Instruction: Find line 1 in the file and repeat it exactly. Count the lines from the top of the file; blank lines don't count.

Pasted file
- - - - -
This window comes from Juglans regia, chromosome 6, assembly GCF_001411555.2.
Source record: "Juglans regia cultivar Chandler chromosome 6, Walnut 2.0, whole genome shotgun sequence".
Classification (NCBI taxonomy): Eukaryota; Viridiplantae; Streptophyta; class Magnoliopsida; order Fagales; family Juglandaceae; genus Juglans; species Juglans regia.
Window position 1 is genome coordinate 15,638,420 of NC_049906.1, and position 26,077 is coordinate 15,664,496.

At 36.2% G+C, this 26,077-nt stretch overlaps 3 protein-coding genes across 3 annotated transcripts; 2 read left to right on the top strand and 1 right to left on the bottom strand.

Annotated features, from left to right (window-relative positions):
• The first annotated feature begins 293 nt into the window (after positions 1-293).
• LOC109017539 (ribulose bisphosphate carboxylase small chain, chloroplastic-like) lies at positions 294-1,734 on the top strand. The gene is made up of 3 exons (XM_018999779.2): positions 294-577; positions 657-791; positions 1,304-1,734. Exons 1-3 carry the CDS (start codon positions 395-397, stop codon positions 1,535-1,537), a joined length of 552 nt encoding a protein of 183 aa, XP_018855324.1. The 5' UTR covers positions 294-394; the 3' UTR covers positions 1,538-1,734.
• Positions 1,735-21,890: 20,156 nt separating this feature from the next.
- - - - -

This window comes from Juglans regia, chromosome 6, assembly GCF_001411555.2.